Keeping Up with Alfalfa Advances

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(Photo courtesy Annie Claessens)

Whether it’s new conventional varieties with better winter hardiness and disease resistance, there’s a lot happening in the alfalfa seed market. Here’s a snapshot of the latest advances and what’s coming down the pipe.

 

In the world of forage seed, alfalfa is getting a lot of press these days, due in part to a GE variety that has sparked renewed interest in the world of alfalfa seed.

Even before the U.S.-based Forage Genetics International (FGI) began selling its HarvXtra alfalfa seed with Roundup Ready technology to farmers in Eastern Canada in 2016, the alfalfa industry was split on the issue of whether doing so was a good idea.

On one side, alfalfa seed producers in the West feared contamination risk they said could pose a danger to alfalfa seed exports. In the East, growers wanted the ability to grow herbicide tolerant alfalfa for livestock feed.

In the end, FGI decided to go ahead and launch the product in the East for hay production only. It’s currently not being sold in Western Canada. Despite the controversy, the issue served to put alfalfa back in the spotlight.

“It’s what often gets lost when people talk about alfalfa — the conventional side and some of the strides being made there,” says Erick Lutterotti, general manager of Gold Medal Seeds in Brooks, Alta., (a subsidiary of FGI) and vice-chair of the Canadian Seed Trade Association’s Forage and Turf Committee.

Winter Hardiness

Especially exciting for Lutterotti are new varieties of multifoliate alfalfa that have been bred to be very winter hardy.

“That’s the big thing in conventional alfalfa.”

Winter hardiness is determined by an alfalfa variety’s ability to withstand cold temperatures. The lower the rating for winter hardiness, the greater the ability of the plant to survive the winter months. Winter hardiness ratings indicate the potential longevity of the alfalfa stand.

Lutterotti notes that although fall dormancy is related to winter hardiness, the latter is separate from fall dormancy. In recent years, breeders have been successful at separating winter hardiness from fall dormancy.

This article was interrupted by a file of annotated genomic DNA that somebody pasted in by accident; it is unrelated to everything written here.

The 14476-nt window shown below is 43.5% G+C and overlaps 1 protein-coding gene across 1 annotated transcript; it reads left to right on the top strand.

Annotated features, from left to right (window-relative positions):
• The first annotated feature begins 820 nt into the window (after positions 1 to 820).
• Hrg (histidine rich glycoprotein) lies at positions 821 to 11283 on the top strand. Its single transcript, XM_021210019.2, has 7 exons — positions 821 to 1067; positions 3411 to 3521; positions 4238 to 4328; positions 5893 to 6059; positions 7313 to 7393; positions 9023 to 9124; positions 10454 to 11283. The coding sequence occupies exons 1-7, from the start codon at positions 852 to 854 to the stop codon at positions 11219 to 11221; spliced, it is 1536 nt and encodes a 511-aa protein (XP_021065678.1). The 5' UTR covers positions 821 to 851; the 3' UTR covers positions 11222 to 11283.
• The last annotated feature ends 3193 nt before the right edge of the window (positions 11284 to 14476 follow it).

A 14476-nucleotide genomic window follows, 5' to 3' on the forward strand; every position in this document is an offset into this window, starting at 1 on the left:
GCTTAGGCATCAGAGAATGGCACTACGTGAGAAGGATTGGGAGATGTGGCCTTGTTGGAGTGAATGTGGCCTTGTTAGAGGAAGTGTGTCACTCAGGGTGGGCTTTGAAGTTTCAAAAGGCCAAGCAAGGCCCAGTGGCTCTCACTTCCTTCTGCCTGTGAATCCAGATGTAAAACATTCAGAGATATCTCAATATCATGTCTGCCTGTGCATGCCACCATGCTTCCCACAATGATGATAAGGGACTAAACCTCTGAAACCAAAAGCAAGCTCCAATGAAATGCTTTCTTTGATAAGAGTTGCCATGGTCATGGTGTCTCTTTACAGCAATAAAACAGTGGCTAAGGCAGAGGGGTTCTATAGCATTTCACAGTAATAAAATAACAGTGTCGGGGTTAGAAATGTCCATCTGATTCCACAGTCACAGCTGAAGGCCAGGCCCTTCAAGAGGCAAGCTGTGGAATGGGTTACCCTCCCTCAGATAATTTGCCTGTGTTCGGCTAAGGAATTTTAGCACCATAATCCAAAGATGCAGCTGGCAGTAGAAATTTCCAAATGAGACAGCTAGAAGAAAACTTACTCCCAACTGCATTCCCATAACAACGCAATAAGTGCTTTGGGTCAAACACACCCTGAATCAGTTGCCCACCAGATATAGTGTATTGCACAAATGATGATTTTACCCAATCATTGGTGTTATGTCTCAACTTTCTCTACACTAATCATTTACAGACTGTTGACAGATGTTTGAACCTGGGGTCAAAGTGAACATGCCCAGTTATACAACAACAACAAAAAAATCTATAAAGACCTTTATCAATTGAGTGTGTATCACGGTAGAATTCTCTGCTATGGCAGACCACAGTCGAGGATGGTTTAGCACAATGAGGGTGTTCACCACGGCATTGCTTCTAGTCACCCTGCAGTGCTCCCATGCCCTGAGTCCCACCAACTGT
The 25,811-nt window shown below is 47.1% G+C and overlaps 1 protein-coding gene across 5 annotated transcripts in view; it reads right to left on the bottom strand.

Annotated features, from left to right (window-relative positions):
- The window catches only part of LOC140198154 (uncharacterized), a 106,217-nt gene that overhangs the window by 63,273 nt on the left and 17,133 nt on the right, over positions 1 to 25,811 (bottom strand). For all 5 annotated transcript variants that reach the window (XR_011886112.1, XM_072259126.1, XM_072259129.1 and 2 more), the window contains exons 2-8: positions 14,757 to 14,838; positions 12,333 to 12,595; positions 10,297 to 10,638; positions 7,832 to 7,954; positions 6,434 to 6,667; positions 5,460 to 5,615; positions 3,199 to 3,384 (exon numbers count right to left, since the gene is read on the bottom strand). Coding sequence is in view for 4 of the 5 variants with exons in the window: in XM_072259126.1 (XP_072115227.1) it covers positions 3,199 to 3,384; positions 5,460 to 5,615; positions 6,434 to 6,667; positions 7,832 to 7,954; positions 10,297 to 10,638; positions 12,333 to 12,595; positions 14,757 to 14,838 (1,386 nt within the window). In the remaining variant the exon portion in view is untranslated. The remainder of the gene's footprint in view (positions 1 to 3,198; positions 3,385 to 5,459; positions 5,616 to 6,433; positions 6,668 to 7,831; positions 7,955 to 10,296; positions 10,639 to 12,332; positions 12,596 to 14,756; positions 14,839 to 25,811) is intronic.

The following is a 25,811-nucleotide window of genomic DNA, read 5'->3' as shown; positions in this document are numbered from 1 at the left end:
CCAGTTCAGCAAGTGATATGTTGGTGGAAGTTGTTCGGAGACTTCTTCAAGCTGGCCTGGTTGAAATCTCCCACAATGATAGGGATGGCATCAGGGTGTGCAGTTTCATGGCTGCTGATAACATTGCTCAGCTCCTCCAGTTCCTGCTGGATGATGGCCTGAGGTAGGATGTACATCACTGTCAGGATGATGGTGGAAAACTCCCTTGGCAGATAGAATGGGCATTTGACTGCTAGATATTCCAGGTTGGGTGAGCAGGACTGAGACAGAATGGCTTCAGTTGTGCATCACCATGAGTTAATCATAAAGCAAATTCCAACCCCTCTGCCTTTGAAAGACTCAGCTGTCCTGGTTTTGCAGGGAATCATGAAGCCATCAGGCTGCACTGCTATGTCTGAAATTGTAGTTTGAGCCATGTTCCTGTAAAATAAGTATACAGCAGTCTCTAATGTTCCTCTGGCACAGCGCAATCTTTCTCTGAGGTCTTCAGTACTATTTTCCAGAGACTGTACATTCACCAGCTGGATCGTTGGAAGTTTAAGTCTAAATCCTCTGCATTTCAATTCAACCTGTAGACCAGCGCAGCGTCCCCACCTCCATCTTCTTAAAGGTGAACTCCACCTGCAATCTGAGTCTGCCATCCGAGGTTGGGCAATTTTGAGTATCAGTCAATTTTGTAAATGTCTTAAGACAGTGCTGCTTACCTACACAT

“In the past, multifoliate alfalfas came with a 4 or 5 fall dormancy rating, meaning it wakes up early and goes to bed late. For people south of Lethbridge, you’d get three or four cuts per year, maybe a fourth,” Lutterotti says.

“Inherently, creeping-rooted alfalfa was the most winter hardy there was, but those varieties were best suited for lower-yielding two-cut systems. Now we have a very high-quality alfalfa — dairy quality — that’s still at that 4 fall dormancy rating, but you have a winter hardiness below 2, which is as a good or better than any creeper on the market. This gives you lots of options as to your farming system, and it can be used in many different regions.”

Regional differences are the key to knowing what alfalfa variety is best for Western Canada, Lutterotti adds. If the alfalfa crop is meant for short-term growth, moderate winter hardiness is usually adequate. For long-term stands, a lower winter hardiness rating is often a good idea, but it can depend on a couple factors, he notes.

“In regions with more snow, a lower winter hardiness rating may not provide much additional protection, but you never know. You don’t want the grower to just assume that they’re going to get a lot of snow cover next winter. You might not get as much snow in a given year, so it might be a good idea to go with an alfalfa that can withstand exposure to the cold better.”

He recommends retailers work with their customers to determine the variety that is the best fit for their specific situation. Popular varieties include Compass, with ultra-winter hardiness and fast regrowth.

GE alfalfa isn’t the only product FGI is working on. It’s also making strides with conventional alfalfa, an example being an attempt to offer stronger resistance to Anthracnose stem rot.